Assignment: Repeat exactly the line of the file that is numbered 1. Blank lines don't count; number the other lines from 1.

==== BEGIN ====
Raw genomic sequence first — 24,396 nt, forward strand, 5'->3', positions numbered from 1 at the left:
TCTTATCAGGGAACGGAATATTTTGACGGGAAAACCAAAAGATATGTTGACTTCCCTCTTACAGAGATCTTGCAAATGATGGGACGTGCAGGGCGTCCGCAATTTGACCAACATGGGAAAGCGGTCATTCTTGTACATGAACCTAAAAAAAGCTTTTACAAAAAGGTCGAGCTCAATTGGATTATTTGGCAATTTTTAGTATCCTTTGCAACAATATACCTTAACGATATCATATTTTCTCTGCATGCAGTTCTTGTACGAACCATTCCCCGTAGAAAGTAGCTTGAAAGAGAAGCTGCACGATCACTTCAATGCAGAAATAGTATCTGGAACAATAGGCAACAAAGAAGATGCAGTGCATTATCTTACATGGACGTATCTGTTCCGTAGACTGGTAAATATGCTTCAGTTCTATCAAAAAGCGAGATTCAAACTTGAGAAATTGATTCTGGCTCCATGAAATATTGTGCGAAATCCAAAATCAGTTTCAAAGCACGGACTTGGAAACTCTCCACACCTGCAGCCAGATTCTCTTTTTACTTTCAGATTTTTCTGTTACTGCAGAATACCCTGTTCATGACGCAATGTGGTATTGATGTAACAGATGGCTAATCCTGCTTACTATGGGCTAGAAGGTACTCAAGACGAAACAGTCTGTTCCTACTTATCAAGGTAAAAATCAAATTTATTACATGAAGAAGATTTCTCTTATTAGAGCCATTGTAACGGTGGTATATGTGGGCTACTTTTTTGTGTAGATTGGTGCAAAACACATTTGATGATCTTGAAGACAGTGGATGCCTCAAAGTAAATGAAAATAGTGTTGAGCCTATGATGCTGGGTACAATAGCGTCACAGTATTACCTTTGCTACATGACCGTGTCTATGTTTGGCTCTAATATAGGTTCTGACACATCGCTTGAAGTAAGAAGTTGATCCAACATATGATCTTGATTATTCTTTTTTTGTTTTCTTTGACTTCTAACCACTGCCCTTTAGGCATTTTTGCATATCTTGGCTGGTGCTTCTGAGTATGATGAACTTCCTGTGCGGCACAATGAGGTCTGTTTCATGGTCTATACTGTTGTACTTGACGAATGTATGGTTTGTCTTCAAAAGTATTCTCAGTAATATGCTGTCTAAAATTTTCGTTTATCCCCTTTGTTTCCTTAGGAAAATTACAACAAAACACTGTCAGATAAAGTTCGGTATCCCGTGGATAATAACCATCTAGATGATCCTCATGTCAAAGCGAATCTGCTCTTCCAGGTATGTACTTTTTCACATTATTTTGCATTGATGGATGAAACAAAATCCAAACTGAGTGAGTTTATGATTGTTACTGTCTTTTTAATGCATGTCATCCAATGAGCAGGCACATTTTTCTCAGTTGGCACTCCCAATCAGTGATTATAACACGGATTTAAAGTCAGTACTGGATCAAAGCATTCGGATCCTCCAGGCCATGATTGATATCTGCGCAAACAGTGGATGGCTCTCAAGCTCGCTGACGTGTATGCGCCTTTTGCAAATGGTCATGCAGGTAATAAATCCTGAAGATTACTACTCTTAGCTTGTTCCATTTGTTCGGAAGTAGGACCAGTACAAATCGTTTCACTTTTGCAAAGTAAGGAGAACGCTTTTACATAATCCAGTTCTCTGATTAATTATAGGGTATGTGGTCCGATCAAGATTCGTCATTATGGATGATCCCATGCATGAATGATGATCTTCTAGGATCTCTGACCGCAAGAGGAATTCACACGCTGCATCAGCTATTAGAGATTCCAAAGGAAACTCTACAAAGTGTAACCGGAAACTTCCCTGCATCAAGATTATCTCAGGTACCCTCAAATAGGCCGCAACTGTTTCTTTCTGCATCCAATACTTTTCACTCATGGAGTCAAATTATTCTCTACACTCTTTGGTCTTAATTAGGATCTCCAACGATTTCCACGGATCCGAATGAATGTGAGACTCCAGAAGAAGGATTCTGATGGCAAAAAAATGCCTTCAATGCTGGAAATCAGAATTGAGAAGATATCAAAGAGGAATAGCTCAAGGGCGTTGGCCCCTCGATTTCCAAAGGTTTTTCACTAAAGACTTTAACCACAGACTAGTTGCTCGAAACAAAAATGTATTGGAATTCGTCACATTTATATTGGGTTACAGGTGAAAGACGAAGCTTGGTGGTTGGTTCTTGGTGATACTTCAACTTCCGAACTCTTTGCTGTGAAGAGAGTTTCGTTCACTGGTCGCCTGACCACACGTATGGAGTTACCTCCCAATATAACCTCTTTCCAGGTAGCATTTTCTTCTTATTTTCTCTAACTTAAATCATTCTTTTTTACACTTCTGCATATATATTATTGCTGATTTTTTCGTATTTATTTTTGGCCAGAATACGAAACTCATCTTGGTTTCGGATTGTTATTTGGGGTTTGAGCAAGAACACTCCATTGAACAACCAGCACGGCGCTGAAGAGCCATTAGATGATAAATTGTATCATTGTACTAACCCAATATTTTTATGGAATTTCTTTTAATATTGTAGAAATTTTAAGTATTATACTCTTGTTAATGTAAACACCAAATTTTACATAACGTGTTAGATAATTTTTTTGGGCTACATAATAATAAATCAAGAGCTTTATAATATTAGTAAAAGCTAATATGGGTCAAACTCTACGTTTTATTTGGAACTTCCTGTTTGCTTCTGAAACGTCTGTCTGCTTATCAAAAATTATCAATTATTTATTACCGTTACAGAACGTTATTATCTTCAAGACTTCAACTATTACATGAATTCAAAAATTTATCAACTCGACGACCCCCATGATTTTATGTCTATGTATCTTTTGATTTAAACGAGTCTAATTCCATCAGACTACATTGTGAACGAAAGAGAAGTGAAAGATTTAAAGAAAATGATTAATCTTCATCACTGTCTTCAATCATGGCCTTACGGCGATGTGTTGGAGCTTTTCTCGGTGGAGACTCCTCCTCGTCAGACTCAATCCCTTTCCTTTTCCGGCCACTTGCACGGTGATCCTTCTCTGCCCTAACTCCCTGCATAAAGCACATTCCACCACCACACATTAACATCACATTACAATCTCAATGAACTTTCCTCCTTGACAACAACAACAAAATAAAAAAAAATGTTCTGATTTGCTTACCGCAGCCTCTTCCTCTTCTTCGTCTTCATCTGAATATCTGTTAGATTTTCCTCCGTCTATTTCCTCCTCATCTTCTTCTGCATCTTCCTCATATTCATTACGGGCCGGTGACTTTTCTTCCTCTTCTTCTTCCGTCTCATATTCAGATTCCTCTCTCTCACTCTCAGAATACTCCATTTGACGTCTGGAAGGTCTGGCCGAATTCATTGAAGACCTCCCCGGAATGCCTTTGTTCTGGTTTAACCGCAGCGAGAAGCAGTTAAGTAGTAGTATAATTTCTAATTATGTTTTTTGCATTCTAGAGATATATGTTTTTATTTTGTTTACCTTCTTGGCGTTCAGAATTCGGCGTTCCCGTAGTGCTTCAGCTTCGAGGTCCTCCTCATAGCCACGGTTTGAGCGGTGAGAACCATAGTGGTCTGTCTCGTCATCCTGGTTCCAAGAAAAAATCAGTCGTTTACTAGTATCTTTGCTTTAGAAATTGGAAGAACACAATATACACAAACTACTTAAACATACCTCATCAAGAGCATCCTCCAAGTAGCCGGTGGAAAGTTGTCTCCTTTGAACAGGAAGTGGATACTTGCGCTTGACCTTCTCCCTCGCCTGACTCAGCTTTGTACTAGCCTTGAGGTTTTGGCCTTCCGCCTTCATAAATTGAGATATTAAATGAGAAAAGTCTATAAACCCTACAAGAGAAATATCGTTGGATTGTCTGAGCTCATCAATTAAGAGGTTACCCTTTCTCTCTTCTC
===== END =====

Raw genomic sequence first — 24,396 nt, forward strand, 5'->3', positions numbered from 1 at the left: